My brother Ming-Yee happened to choose an excellent poem by John Donne, Holy Sonnet XIV, to examine for his lyric poetry freshman seminar (I’m especially proud of his seminar choice in light of the fact that he’s an intended physics major who thinks he lives ever in my humanities shadow). Through the filter of Luther I could write about Augustinian doctrines of human depravity and the bondage of the will, but perhaps I should rather let you read the poem:
Batter my heart, three-person’d God ; for you
As yet but knock ; breathe, shine, and seek to mend ;
That I may rise, and stand, o’erthrow me, and bend
Your force, to break, blow, burn, and make me new.
I, like an usurp’d town, to another due,
Labour to admit you, but O, to no end.
Reason, your viceroy in me, me should defend,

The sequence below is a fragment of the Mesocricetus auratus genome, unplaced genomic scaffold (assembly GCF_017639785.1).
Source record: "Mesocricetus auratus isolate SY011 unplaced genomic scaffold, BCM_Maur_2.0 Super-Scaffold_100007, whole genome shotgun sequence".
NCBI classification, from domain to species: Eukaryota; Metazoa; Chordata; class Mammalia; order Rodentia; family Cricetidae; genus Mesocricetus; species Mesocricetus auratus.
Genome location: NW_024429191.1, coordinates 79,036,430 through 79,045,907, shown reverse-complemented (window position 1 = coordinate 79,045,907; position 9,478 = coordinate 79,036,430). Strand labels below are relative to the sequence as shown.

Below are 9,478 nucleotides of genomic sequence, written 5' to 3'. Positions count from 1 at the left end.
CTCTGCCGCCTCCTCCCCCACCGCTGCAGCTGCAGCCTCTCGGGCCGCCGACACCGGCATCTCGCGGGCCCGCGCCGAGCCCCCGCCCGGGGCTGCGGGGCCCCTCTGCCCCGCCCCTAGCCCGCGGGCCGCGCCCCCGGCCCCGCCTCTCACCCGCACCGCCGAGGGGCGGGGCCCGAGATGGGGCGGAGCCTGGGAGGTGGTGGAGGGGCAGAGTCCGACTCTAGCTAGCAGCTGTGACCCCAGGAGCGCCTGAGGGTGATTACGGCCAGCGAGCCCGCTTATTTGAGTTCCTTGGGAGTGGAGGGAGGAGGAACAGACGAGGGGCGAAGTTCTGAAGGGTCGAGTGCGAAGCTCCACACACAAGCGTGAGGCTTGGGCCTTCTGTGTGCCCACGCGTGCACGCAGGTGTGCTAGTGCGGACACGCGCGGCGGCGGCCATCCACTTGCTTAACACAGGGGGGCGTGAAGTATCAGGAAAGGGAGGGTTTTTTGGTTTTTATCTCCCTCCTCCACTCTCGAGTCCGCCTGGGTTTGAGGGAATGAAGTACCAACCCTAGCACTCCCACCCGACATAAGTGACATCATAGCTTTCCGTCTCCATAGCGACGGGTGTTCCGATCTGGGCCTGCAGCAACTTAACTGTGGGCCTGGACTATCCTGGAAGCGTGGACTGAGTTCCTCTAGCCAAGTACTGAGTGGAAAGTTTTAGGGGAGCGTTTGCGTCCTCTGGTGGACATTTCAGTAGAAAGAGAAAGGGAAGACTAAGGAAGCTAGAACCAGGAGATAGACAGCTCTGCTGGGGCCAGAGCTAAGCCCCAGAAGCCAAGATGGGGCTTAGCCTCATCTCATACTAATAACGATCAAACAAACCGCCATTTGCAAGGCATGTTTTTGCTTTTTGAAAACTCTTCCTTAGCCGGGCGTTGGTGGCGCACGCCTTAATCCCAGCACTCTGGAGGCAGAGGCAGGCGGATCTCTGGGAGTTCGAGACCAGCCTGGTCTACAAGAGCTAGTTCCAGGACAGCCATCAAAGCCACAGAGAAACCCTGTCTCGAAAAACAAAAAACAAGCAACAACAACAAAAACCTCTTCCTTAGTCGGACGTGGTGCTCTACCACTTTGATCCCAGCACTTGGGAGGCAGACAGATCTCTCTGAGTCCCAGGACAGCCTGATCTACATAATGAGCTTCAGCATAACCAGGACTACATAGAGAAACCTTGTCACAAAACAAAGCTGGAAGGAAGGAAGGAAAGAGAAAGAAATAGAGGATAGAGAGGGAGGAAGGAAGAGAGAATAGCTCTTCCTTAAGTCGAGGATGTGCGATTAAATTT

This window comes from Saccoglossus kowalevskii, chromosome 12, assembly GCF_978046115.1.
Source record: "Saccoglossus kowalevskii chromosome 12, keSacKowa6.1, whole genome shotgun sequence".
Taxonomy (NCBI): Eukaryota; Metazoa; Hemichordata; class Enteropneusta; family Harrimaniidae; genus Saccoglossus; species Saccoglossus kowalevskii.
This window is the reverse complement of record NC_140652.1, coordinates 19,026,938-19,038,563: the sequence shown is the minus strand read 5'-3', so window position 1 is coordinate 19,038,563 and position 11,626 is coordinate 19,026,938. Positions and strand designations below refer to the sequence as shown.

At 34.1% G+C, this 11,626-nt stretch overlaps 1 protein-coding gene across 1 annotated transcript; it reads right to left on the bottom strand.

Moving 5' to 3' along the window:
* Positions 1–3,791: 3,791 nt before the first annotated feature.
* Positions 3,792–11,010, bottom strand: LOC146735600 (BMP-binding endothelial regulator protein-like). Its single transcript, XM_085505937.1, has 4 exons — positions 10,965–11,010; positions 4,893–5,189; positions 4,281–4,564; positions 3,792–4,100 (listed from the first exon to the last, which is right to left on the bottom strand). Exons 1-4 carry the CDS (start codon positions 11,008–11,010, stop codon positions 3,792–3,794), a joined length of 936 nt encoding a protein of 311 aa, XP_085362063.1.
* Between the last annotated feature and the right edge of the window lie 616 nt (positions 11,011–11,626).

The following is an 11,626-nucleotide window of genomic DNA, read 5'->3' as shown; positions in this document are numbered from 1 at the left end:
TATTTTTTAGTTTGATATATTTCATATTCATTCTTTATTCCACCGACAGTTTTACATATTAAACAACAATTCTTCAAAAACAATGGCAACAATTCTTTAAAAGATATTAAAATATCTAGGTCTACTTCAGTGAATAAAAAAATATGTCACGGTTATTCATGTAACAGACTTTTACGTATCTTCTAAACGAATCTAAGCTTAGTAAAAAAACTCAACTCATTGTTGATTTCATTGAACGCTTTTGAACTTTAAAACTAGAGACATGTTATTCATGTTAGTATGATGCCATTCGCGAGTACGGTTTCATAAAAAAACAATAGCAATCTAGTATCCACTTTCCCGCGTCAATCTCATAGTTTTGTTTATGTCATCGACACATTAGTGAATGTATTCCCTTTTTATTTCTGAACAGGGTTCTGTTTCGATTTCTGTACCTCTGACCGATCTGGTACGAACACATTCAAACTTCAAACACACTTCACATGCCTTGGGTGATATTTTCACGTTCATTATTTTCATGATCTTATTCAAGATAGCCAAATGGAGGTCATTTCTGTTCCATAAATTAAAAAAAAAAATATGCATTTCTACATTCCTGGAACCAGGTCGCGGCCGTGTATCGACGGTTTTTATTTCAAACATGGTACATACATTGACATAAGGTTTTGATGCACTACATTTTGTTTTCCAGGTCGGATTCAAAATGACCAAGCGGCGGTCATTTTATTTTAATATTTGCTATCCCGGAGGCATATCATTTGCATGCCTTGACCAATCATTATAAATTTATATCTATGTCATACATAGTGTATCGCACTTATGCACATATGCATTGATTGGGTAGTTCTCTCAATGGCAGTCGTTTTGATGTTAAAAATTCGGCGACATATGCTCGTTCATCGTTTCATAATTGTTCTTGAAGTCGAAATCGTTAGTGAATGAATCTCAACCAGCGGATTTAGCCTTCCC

But is captivèd, and proves weak or untrue.
Yet dearly I love you, and would be lovèd fain,
But am betroth’d unto your enemy ;
Divorce me, untie, or break that knot again,
Take me to you, imprison me, for I,
Except you enthrall me, never shall be free,
Nor ever chaste, except you ravish me.
Perhaps typically for me, my first observation was Donne’s use of the respectfully distant pronoun you for addressing God, in place of the customary thou. In spite of his efforts to admit God, Donne finds himself unable to bring God closer than that respectful you: nothing he does succeeds in changing God into a thou. Unless God himself ravishes him, and so batters his heart, he thinks he never will be free. Whatever Donne thought of Arminianism in 1609–1610, the time in which he’s supposed to have written the Holy Sonnets, I find this poem to be a warm expression of Reformed piety, quite unlike the mechanical sterility that people often associate with decrees of election.